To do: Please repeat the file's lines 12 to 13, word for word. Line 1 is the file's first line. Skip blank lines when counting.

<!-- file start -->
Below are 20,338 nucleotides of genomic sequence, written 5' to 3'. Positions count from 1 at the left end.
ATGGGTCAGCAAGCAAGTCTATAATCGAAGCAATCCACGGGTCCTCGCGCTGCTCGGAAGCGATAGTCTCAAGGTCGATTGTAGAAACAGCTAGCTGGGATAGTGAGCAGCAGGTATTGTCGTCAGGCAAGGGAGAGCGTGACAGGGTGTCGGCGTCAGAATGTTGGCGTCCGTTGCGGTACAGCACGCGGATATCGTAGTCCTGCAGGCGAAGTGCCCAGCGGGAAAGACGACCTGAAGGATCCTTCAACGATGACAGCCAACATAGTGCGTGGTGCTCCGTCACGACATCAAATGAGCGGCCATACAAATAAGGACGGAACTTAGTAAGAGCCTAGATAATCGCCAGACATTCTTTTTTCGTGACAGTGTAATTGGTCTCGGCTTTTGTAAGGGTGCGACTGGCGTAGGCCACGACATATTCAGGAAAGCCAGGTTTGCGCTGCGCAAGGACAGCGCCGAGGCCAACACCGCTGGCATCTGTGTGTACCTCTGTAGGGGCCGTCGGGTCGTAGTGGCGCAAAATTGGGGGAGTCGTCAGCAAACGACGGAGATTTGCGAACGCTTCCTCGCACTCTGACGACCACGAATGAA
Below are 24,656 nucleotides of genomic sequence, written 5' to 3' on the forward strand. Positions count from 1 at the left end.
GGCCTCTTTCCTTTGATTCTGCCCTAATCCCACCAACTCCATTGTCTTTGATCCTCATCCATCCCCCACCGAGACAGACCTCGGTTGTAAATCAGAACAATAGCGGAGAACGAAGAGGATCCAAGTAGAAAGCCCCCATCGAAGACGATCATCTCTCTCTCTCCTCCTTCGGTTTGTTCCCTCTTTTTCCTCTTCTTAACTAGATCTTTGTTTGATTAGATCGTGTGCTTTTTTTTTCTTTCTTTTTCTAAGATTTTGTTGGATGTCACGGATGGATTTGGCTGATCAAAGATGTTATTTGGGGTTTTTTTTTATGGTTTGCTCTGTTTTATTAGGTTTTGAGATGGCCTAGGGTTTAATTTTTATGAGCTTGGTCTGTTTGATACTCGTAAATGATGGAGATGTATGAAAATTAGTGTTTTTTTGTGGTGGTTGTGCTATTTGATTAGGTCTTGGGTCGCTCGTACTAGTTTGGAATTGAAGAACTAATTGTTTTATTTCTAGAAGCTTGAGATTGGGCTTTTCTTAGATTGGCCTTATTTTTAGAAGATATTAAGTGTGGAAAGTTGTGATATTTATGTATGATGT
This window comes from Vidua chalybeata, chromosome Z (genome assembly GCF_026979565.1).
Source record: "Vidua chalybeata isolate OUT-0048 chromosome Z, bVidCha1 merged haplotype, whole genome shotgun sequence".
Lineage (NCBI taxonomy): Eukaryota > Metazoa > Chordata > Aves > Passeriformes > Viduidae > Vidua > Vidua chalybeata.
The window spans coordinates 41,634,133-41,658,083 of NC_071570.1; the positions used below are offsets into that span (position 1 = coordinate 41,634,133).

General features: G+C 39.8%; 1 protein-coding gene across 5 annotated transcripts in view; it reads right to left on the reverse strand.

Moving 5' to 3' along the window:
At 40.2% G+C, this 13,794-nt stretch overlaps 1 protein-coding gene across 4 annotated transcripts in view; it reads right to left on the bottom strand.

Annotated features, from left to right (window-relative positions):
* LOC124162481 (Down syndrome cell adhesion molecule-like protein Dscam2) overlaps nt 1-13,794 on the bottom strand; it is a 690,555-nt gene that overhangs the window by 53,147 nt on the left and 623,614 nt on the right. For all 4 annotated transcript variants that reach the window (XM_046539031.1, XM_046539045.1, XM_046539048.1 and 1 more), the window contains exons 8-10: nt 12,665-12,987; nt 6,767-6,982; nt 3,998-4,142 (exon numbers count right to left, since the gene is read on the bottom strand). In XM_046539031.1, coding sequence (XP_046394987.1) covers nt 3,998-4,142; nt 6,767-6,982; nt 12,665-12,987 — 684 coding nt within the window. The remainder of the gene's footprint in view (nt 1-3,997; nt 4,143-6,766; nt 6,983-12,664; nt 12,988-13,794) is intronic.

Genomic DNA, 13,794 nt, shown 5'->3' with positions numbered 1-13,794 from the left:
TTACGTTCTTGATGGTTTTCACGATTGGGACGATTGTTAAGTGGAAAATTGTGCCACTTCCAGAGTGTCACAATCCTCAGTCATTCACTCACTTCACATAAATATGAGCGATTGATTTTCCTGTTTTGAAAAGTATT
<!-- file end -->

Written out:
Annotated features, from left to right (window-relative positions):
* LOC124162481 (Down syndrome cell adhesion molecule-like protein Dscam2) overlaps nt 1-13,794 on the bottom strand; it is a 690,555-nt gene that overhangs the window by 53,147 nt on the left and 623,614 nt on the right. For all 4 annotated transcript variants that reach the window (XM_046539031.1, XM_046539045.1, XM_046539048.1 and 1 more), the window contains exons 8-10: nt 12,665-12,987; nt 6,767-6,982; nt 3,998-4,142 (exon numbers count right to left, since the gene is read on the bottom strand). In XM_046539031.1, coding sequence (XP_046394987.1) covers nt 3,998-4,142; nt 6,767-6,982; nt 12,665-12,987 — 684 coding nt within the window. The remainder of the gene's footprint in view (nt 1-3,997; nt 4,143-6,766; nt 6,983-12,664; nt 12,988-13,794) is intronic.